Last week a Georgia Tech student awoke in his dorm room to find a man holding a gun to his head and another rummaging through his belongings. Yet another in a long (and rapidly growing) list of crimes against students occurring on and around the Georgia Tech campus.
Georgia Tech is one of the nation’s elite engineering schools, because of its scholastic rigor and facilities (Tech is one of only two schools to have had its own nuclear reactor, for example). Consequently, it has been a magnet for the best and brightest engineering students from across the country.
Last month I spoke with relatives from Indiana. They asked “What’s with the crime at Georgia Tech?” Two weeks later I talked to relatives from rural Kentucky. They too asked “What’s with the crime at Georgia Tech?” When people halfway across the country are asking about Georgia Tech’s crime problem, you know it has reached the tipping point of damaging the school’s reputation nationally.
Georgia Tech can only maintain its elite status by continuing to attract the best engineering students from across the country. But, can it do that given the escalating crime problem? If your child was choosing between MIT, Stanford, Berkeley, Georgia Tech, and Cal Tech (the top five engineering schools in the country) where would you advise them not to go? If you cared about your child’s safety, the answer is Georgia Tech.
The reason for Georgia Tech’s crime problem is twofold:
- Georgia Tech students are fat targets. They are required to not only own computers, but high-end computers. And, because they are techies by nature, they are likely to be carrying expensive electronic devices (smart phones, iPads, iPods, e-readers, etc…) In other words, if you rob a Georgia Tech student you are likely to come away some expensive electronic gear you can sell.
- Georgia Tech students are defenseless. Georgia Tech has an extremely restrictive weapons policy (http://www.housing.gatech.edu/policies/respol_weapons.cfm). Not simply limited to guns, it explicitly prohibits virtually any type of defensive weapon. Given the wording of the policy, even pepper spray would fall under the prohibition.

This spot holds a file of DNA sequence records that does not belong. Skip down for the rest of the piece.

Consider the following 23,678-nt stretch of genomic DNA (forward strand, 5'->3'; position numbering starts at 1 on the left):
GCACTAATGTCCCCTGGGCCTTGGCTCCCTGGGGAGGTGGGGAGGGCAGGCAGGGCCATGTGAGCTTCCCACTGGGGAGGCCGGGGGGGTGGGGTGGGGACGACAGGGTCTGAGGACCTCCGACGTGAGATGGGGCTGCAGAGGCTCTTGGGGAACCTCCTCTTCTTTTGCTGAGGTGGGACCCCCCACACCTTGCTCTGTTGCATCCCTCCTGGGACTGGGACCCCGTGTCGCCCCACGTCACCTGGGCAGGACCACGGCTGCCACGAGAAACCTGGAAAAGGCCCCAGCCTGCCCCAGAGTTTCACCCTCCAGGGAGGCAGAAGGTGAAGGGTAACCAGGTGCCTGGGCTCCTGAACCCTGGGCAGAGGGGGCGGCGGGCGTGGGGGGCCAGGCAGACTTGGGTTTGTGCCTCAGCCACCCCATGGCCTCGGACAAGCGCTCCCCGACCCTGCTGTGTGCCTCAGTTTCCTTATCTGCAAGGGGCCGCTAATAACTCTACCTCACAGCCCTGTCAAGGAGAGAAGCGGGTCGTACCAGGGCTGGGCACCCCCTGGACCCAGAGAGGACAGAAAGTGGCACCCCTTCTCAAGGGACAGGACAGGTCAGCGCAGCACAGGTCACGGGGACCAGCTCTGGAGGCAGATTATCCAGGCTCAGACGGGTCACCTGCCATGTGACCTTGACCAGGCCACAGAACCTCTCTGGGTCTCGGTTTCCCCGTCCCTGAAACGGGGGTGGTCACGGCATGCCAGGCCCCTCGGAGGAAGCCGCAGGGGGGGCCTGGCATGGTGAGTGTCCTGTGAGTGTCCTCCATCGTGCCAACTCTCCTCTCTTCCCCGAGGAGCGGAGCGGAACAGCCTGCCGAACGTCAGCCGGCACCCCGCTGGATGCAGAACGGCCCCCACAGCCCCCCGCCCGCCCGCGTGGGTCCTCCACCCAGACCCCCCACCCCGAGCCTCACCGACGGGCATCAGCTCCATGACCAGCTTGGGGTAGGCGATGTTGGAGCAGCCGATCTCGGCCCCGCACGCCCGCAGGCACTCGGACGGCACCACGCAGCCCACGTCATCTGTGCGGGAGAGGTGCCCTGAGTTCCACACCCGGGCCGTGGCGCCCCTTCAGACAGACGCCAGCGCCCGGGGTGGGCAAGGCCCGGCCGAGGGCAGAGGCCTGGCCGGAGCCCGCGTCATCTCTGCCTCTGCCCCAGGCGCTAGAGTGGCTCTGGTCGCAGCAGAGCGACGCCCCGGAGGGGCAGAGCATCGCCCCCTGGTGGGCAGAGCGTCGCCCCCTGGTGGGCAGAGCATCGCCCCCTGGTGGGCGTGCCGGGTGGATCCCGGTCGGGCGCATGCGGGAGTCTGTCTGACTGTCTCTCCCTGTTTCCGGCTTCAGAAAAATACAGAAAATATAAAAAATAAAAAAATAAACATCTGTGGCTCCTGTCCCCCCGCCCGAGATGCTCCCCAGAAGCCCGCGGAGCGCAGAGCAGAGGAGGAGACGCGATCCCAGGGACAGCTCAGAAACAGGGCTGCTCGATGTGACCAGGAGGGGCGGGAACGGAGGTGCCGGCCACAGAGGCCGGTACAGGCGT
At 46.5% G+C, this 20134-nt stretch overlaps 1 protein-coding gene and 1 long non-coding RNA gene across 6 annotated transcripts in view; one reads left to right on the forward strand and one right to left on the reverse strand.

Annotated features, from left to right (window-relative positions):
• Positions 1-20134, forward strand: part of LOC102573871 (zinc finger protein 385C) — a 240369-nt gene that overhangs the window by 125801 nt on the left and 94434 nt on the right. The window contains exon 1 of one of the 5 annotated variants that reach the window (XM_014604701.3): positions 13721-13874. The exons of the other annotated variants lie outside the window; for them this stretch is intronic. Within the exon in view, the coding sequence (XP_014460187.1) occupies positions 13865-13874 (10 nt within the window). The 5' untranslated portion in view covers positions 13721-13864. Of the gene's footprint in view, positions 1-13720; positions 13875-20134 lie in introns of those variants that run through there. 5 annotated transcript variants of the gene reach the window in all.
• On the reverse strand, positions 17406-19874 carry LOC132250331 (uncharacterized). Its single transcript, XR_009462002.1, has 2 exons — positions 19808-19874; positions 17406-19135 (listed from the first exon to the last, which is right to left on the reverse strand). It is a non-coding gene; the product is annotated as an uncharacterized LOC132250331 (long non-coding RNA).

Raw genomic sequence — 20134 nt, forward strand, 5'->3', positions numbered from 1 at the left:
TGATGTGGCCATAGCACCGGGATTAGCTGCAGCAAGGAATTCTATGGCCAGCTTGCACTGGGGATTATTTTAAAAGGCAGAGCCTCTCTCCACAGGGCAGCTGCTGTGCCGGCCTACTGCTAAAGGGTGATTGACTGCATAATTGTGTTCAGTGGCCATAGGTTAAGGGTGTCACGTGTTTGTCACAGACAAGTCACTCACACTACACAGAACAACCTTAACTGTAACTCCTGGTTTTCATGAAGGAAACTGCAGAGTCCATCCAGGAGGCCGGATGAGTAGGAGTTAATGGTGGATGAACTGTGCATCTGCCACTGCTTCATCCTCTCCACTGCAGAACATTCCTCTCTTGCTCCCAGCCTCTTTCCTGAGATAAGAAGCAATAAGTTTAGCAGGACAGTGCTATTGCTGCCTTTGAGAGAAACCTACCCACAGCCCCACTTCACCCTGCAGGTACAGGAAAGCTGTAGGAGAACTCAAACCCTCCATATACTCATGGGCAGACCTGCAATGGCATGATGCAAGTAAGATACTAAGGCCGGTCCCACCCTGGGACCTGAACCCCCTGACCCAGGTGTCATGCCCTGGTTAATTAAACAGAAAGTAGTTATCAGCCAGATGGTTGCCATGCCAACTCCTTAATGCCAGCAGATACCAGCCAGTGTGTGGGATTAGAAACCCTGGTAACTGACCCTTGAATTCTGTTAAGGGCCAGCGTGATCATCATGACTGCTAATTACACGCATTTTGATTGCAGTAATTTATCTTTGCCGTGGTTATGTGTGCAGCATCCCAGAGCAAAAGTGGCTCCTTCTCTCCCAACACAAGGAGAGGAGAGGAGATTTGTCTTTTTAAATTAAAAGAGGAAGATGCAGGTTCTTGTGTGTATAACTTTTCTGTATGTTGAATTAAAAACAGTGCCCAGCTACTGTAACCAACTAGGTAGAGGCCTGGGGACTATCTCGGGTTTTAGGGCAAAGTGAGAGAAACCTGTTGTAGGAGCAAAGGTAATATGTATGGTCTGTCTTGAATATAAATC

The state of Georgia is a right to carry state, and puts few restrictions on who may carry a concealed firearm. Consequently, you can never know for sure who is (and isn’t) carrying a concealed weapon. This presents criminals in downtown Atlanta with a choice: (1) attack someone off campus who may be carrying a gun; or (2) enter the Georgia Tech campus and attack someone your positive will be unarmed and defenseless. It’s a simple decision: attack the student.
As a native Georgian, I know it has long been a source of tremendous pride that our sleepy little southern state had a public university that was one of the elite institutions in the country. While Georgia is no longer a sleepy little southern state, the pride in Georgia Tech’s national status remains. That status in now in jeopardy. Georgia Tech cannot maintain its elite educational status without continuing to attract the top engineering students from across the country, but it will not be able to continue to attract those elite engineering students unless the student crime situation is solved.
The reaction of both Georgia Tech’s administrators and the state’s Board of Regents to the campus crime problem has been right out of Bureaucracy-101: restate their current policies and hope the situation resolves itself. In other words, they have stuck their collective heads in the sand. It’s obvious they haven’t connected the dots between the crime problem and eventual inability of Georgia Tech to attract elite students, or understand how hard it is to restore a reputation once it is damaged.
Governor Deal has stayed hands off, allowing Tech’s administrators and the Board of Regents to handle the situation. It’s clear that neither is equipped to resolve the problem. The campus crime situation is becoming a national stain on the Tech’s (and the state’s) reputation. Should Georgia Tech slide down the list of engineering schools (it is currently ranked #4 nationally by US News & World Report) it would be a huge embarrassment to the state’s citizens that have long bragged about Georgia Tech’s national reputation. It’s time for Governor Deal to get involved.
Unless, of course, Governor Deal is content that part of his legacy will be: “the governor that let Georgia Tech’s elite educational status get away.”